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    As I was walking around Old San Juan, I couldn't help but think about the streets of my very own Vieux Quebec. Even though the architecture is quite different, the small, narrow streets, the walls around the city and the fort overlooking the bay, which could almost be compared to the Citadelle overlooking the St. Lawrence River, do make it seem like a Caribbean version of my hometown. So I had to smile when I came upon the only one of the original six gates of the city that still remains today. It is known as San Juan Gate, which of course translates as "Porte Saint-Jean" in French, which happens to be one of Quebec City's best known features. The other gates in San Juan disappeared when part of the fortifications were modified to make it possible for the city to expand beyond the walls, but la Puerta de San Juan still makes it possible to access the old city from the Paseo de la Princesa. The fortifications, along with El Morro and Castillo San Cristobal, are all part of the San Juan National Historic Site, one of UNESCO's World Heritage Sites.

    San Juan Gate as seen from El Paseo de la Princesa La Puerta de San Juan The door of the gate, dating back to 1749
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    Kayaking in the bioluminescent bay of Fajardo

    by Jefie Updated Feb 17, 2010

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    During our first couple days in San Juan, everyone we met recommended two things: a trip to the El Yunque rainforest, and another to the bioluminescent bay of Fajardo, one of the six "bio bays" left in the world. We therefore booked a trip to Fajardo through our hotel's concierge with Las Tortugas Adventures. They picked us up at 4:15 pm, and it took roughly 1h30 to get to Fajardo because of the heavy traffic. Once we got there, we were greeted by our guide (I believe his name was Andres) who handed us life jackets and explained how the tour was going to work.

    We got into a double kayak and followed the group (there were about 15 of us) down a mangrove river. It got so dark that you could only see the glowsticks at the front and rear ends of the other kayaks, and everybody got really quiet! The kayak ride down the mangrove river at night definitely was an experience in itself. When we got to the bioluminescent bay, our guide explained how the phenomenon works (basically, dinoflagellates are micro-organisms that glow when the water is disturbed) and got us to put our hands in the water to see it glow. The effect is really neat! We had about 20 minutes to paddle around the bay and play with the water until it was time to head back down the mangrove river. By that time it was pitch-black and we heard quite a few kayaks smash into mangrove trees! But as there is only about 3 feet of water, it's all very safe.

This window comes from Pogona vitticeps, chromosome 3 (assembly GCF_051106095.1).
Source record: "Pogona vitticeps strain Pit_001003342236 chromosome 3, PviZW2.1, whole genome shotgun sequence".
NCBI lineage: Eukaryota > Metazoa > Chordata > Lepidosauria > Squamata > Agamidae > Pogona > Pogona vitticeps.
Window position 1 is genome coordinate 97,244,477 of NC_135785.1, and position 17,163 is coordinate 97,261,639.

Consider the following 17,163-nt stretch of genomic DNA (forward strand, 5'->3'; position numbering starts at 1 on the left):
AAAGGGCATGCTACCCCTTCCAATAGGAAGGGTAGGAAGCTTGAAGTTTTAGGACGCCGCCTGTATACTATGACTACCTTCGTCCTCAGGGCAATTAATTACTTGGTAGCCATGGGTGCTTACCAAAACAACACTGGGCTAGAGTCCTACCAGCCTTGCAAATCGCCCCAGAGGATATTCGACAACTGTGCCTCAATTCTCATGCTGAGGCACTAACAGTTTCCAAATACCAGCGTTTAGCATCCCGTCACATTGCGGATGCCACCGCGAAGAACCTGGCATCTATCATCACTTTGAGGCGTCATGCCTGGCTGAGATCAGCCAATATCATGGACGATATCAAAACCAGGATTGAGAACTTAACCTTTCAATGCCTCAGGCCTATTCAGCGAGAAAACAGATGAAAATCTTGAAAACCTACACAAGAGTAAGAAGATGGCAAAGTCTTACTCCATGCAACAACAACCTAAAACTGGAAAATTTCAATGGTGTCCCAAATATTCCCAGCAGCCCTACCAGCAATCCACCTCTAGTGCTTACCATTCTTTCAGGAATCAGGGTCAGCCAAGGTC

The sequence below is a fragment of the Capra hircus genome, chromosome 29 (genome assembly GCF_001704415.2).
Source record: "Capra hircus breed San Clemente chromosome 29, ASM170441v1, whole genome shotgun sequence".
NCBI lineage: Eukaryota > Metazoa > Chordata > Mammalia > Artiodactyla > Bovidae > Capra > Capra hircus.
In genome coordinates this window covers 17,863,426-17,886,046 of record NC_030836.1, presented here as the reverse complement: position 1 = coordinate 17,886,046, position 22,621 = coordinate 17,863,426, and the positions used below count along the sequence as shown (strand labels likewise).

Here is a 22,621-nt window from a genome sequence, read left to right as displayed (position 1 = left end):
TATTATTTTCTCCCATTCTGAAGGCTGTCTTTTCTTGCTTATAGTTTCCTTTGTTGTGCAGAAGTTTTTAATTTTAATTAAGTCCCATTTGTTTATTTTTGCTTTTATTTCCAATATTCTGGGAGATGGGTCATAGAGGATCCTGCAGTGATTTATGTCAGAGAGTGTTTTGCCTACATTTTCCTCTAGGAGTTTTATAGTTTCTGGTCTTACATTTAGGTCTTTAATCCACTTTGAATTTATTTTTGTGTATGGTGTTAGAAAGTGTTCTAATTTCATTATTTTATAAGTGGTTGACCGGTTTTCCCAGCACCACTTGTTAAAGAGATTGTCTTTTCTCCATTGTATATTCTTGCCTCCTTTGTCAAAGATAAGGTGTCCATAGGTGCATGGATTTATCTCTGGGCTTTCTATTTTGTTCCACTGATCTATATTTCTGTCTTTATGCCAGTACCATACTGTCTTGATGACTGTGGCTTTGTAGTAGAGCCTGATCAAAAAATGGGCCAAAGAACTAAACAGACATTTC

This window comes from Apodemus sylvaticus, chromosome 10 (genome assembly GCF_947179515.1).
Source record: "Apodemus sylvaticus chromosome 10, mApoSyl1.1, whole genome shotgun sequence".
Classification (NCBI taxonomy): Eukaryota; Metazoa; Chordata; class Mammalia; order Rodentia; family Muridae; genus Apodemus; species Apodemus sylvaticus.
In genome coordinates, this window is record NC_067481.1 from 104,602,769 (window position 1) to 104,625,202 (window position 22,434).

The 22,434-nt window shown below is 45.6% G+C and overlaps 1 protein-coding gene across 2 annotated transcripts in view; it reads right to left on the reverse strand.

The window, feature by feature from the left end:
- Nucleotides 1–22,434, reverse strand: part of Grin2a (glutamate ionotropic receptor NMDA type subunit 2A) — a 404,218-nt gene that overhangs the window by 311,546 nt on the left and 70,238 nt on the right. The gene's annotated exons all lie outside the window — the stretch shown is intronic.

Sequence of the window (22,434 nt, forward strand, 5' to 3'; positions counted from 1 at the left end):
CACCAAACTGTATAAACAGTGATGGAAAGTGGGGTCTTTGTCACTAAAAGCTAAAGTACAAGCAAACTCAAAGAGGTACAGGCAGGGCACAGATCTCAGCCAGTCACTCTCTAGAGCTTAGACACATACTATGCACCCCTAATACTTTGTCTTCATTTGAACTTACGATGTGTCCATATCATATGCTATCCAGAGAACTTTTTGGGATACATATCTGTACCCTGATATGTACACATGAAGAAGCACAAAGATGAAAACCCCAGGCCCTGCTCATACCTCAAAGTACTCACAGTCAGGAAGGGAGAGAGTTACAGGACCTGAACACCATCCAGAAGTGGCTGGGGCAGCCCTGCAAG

Our trip to the bioluminescent bay was such a unique experience, it remains my fondest memory of our trip to Puerto Rico!

    Kayaks on the bay at sunset Las Tortugas Adventures A group getting ready for their adventure
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    Take a 5 minute walk into town

    by 807Wheaton Updated May 13, 2009

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    The crews of Christopher Columbus' ships first sighted the island in 1493, over 500 years ago. At that time it was known as Borinquen by the native Taino Indians. Permanent settlement of the island began in 1508, when Juan Ponce de Leon arrived with 50 men.
    There really is very little stress involved in a visit to Old San Juan - it was so pleasant to be in a warm, sunny and breezy climate. We encountered a little mist toward the end of our walk, and all it did was ensure another "bad hair day" for me. But, not even that bothered me.
    The statue of Christopher Columbus is at Plasa Colon, which is on the east side of Old San Juan, on the way to San Cristobal Fortress.

    Statue of Cristobol Colon
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    Second Oldest

    by grandmaR Updated Apr 10, 2009

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    As we drove through the city, Marian told us about the various places that we were passing. Some of the buildings were churches.

    Dominican friars built the Iglesia de San José in 1532. For 300 years Spanish explorer Ponce de León was buried here. José Campeche, a Puerto Rican artist, is buried at San José Church as well.

    Hours Mon Tue Wed Thu Fri Sat Sun
    Open 8:30 8:30 8:30 8:30 8:30 8:30 8:30
    Closed 16:00 16:00 16:00 16:00 16:00 16:00 16:00

    Cost
    FREE

    Tips
    Sun mass at 12:00 p.m

    The second picture was taken on the way to El Yunque and the third one while we were picking up the other people for the tour

    Iglesia de San Jos��